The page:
Tuesday, December 20, 2011

Tyndale: The Man Who Gave God an English Voice

By David Teems

I found this book to be awe-inspiring! It makes me want to live my life more courageously as a Christian. Even though sections of the book were quite difficult for me to get through in terms of readability, I learned so much about this incredible saint of the church. Because of his drive to translate the Bible into the English language, he lived in a continual state of being hunted, hated, exiled, and deprived of comforts. As the author puts it, "His life was reduced to a kind of living martyrdom." As a homeschooling mom, born-again Christian, and a student of the Bible for the past 34 years, I have read about, and taught my children about, the bravery of William Tyndale. Yet, it has been mainly his translation of Scripture and his martyr's death that I have known about. His life, choices, and bravery are presented in such a way as to make the reader feel they really know and understand William Tyndale and the pressures and persecution he lived under. God had so wonderfully prepared and placed this man to do this work. He was an English speaking scholar of Latin and Hebrew in the Medieval years, an oddity in itself.

In addition to giving the King James Bible much of the lyrical beauty that makes it so easy to memorize, William Tyndale also had an incredible impact on the English language in general. There are lists in the book of the incredible amount of words in our language to which we owe gratitude to Tyndale (including Godly, sanctified, chastening, zealous, and so many more). William Tyndale was a contemporary of William Shakespeare. A valid and thoughtful point that the author makes is that we (English speakers) speak much more 'Tyndale' than we do 'Shakespeare', and yet it is Shakespeare who is studied and credited as a great writer. I was brought to a deep awareness of my great debt to William Tyndale for spending his life making the Holy Scriptures accessible to me. The author does an excellent job of describing the medieval times and the fear that was used then to try to control the thoughts and actions of 'heretics' to the Catholic church.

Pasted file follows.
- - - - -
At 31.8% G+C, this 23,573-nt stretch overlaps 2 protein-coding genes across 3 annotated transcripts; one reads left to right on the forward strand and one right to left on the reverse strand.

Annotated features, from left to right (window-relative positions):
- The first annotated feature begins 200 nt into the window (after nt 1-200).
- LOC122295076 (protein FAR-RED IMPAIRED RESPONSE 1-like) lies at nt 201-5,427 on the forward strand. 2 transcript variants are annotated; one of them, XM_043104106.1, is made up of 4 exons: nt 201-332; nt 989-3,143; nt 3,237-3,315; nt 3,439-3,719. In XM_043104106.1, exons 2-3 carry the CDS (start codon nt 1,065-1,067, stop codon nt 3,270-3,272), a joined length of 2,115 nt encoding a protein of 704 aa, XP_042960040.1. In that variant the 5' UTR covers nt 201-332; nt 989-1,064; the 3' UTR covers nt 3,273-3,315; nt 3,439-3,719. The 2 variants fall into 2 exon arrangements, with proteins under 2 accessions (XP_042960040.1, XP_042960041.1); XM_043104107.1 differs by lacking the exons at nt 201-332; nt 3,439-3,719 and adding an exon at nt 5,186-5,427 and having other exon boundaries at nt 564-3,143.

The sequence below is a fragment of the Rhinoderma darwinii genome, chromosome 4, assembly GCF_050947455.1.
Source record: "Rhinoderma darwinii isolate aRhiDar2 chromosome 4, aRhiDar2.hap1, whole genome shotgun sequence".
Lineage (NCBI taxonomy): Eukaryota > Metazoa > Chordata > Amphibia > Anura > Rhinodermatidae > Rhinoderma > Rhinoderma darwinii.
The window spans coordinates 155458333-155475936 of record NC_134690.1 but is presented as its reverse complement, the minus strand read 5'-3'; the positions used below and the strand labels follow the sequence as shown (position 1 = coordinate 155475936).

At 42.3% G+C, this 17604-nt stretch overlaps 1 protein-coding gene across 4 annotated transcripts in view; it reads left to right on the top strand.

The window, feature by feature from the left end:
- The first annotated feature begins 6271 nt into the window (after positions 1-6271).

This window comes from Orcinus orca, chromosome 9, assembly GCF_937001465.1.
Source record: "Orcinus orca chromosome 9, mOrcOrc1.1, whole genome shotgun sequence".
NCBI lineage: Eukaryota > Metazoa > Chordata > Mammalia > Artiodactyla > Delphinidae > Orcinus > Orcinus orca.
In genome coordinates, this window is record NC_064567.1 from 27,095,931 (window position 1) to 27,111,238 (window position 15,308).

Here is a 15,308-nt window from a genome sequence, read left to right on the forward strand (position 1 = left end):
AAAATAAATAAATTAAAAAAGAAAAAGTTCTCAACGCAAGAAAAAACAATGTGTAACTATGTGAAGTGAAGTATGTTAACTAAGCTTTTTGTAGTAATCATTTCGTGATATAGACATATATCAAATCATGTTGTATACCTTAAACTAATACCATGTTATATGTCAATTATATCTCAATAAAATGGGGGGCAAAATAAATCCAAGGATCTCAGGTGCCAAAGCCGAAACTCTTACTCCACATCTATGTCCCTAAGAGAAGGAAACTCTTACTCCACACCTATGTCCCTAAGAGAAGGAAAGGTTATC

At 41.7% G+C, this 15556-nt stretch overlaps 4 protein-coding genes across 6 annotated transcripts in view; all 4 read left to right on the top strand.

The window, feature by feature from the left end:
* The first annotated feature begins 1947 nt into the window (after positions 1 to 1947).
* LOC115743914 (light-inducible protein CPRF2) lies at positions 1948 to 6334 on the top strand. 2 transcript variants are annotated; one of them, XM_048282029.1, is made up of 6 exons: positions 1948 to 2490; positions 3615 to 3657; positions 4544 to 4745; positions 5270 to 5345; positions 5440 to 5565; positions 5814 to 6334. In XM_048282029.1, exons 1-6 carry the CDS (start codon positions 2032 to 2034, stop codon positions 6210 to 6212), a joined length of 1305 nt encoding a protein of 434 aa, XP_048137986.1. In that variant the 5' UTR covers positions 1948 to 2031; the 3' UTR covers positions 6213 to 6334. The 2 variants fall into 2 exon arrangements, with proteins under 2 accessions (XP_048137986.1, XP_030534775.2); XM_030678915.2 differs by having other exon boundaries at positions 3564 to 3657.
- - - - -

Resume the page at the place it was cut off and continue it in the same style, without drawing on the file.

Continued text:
The author has painted a very complete picture of the pressures put upon Christians in the Medieval era. We see Tyndale through the words of others who knew him, such as Desiderius Erasmus and Thomas More. The book contains exhaustive references to works of the time. One of the major detriments to me in reading this book was the use of the original texts in Old English. It is a very scholarly work. I have a master's degree in education. I am no stranger to scholarly texts. Having said that, let me confess that I lost my concentration in certain deeper segments of the book, since, as a wife and mother, my life is subject to frequent interruptions and demands on my thought processes! I had expected and hoped that this book would be more accessible to the average reader. Still, I think it is good that it is written at a more demanding level. The more distracted or casual reader will certainly come away much richer for having read it, and those with more concentration will take away even more.

The peace and resolve that Tyndale showed in the face of his imprisonment, sentencing, and death are awe-inspiring. I am so grateful to this man, and even more so when I read of the calm, kindness, and care for their salvation, that he showed to those who imprisoned him and forced him to suffer such hardships, cold, indignities, pain, and terrible death. His final words were: "Lord! Open the King of England's eyes."

No matter that some of the book is so deep that I will have to read it again to uncover more of the facts, I still have come away from this book better for having read it. I am much more knowledgeable about the path of peril that brave men took to bring me the King James Bible I read daily. It is rare that I finish a book, already having made the decision to read it again (and again), but that is how I feel about this book. There is much inspiration to be gained by studying the lives of the martyrs. This book on William Tyndale is a most excellent place to begin, or continue, to study.

I received this book free from the publisher through the BookSneeze.com book review program. I was not required to write a positive review. The opinions I have expressed are my own. I am disclosing this in accordance with the Federal Trade Commission's 16 CFR, Part 255 : "Guides Concerning the Use of Endorsements and Testimonials in Advertising

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